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How the father of surfing became an idol -- first in Hawaii, then around the world

Duke Kahanamoku

Duke Kahanamoku is pictured with his surfboard. An upcoming exhibit at the Bishop Museum honors the this gold-medal-winning Olympic athlete, actor and goodwill ambassador.

(Bishop Museum Archives)

Duke Paoa Kahanamoku may be known as a legendary surfer, but museum-goers are about to learn much more about one of Hawaii’s most famous sons.

A statue of Duke Kahanamoku introduces visitors to Waikiki Beach to his legendary prowess as a surfer. (Tor Johnson/Hawaii Tourism Authority)

Kahanamoku’s legacy will be recalled in an exhibit Aug. 9-Nov. 30 at Honolulu’s Bishop Museum. Visitors will learn that his talents went well beyond his athleticism.

Kahanamoku was born Aug. 26, 1890, and grew up in Waikiki. He was a prodigious swimmer who won five Olympic medals, beginning in the 1912 Games. He was one of the original Waikiki Beach Boys.

Many consider him the father of modern surfing. He’s fondly remembered in a statue along Waikiki Beach, standing beside a surfboard.

Kahanamoku’s rugged, exotic looks earned him roles in a dozen Hollywood movies starting in 1925. Among the titles: "Isle of Sunken Gold," "Lord Jim," "Hula," "Woman Wise," "The Rescue," "Girl of the Port," and "Isle of Escape."

He also had a role in the 1955 movie "Mister Roberts," playing Chief Duke Kahanamoko. The comedy starred Henry Fonda, Jack Lemmon, James Cagney, William Powell and Ward Bond.

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During his years as an actor, Duke Kahanamoku played alongside many early leading ladies, including Anita Stewart. (Bishop Museum Archives)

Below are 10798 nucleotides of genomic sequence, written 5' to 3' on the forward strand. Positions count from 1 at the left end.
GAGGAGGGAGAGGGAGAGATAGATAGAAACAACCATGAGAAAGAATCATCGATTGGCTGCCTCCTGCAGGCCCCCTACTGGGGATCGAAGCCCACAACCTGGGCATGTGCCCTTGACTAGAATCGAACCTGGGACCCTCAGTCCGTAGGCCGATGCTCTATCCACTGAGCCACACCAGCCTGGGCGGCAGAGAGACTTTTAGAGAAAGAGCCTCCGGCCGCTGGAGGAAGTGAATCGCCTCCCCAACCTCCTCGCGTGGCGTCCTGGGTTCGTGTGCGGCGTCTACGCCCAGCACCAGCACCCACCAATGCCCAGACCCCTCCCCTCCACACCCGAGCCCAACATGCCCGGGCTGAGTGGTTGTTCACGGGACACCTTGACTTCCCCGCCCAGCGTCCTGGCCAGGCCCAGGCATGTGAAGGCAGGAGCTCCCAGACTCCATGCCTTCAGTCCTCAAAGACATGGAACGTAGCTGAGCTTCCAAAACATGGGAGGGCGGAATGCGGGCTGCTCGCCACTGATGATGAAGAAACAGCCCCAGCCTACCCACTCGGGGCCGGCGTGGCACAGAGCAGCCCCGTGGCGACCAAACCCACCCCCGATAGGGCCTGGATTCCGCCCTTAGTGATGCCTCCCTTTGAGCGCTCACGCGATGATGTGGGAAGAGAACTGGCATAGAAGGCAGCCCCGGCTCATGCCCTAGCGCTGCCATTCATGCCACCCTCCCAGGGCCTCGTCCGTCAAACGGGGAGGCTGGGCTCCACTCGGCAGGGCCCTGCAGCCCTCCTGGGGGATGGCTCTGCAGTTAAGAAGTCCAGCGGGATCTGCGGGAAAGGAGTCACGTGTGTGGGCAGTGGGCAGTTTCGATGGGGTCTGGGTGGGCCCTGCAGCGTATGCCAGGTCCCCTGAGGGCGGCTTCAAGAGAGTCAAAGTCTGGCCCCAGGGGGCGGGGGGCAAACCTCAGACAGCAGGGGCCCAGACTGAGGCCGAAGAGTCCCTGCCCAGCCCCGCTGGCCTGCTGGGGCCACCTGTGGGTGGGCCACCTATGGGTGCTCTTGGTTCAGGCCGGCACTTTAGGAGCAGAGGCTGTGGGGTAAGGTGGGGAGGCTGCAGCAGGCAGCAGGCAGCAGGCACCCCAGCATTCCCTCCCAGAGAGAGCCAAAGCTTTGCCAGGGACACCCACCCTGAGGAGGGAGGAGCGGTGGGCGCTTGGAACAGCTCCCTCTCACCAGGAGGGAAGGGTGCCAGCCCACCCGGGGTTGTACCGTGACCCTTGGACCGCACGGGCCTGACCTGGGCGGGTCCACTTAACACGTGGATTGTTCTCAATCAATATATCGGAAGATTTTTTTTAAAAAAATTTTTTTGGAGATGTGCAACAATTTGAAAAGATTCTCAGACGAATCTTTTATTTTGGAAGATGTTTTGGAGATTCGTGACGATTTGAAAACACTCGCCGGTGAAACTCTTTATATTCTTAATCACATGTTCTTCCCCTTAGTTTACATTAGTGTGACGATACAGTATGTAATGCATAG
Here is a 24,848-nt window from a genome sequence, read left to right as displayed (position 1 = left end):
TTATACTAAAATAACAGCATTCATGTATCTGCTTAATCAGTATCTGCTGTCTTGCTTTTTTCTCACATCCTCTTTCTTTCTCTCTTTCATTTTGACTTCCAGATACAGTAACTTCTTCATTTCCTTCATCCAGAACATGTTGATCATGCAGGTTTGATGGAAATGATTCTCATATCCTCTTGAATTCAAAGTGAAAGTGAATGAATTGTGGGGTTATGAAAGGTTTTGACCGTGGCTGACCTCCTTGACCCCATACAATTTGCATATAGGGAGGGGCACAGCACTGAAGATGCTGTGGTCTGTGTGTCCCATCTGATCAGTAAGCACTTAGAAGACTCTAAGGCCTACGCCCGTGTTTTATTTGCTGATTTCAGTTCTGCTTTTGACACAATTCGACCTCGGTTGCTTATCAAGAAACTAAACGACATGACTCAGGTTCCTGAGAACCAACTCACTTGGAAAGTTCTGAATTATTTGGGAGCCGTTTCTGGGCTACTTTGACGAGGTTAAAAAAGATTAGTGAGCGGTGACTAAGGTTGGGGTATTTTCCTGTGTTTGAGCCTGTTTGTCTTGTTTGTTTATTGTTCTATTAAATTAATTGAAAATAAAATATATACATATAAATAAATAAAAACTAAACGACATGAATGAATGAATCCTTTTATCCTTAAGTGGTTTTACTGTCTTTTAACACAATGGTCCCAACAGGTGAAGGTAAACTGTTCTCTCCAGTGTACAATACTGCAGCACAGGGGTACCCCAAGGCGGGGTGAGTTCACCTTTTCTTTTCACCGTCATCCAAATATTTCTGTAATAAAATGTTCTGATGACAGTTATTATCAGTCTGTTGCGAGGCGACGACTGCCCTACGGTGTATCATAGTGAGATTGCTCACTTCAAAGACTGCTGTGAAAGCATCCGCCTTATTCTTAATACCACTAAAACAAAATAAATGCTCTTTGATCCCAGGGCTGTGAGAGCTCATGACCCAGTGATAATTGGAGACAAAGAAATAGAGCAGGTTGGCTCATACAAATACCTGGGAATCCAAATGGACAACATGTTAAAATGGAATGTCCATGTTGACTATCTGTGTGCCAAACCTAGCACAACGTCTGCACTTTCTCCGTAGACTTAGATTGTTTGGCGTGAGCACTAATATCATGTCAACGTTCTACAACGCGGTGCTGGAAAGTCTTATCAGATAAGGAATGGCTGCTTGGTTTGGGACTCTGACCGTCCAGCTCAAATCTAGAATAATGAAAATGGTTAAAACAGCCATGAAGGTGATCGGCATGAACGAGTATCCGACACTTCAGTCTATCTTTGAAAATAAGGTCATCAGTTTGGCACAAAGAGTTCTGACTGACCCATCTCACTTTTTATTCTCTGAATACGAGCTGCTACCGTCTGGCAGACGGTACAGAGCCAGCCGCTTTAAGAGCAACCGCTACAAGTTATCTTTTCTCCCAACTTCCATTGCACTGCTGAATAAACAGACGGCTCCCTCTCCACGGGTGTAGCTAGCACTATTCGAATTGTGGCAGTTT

Kahanamoku died of a heart attack on Jan. 22, 1968.

Besides a wealth of artifacts, including his 10-foot redwood surfboard, his many sporting trophies and his ukulele, the exhibit will also engage visitors with modern technology.

Duke Kahanamoku, a longtime ambassador of aloha, entertains United Airlines flight attendants in 1957, strumming his ukulele. (Bishop Museum Archives)

Using a 3-D video game, guests reenact a legendary 1917 feat in which Kahanamoku rode atop a towering Waikiki wave on a finless surfboard for more than a mile.

Visitors can also try to replicate his 1920 Olympic record in the men’s 100-meter freestyle. The “Race Duke” attraction uses a table-top, upper-body pedal exerciser to simulate swimming.

In his mid-40s, Kahanamoku briefly operated two gas stations before being elected sheriff of Honolulu County in 1935. He served until the position was abolished after Hawaii became a state in 1959. He was then appointed its goodwill ambassador.

“Aloha,” he once said, “is my creed.”

The Bishop Museum is open 9 a.m.-5 p.m. daily except Tuesdays. Admission is $19.95 for adults, $16.95 for seniors (65 plus) and $14.95 for youth (4-12).

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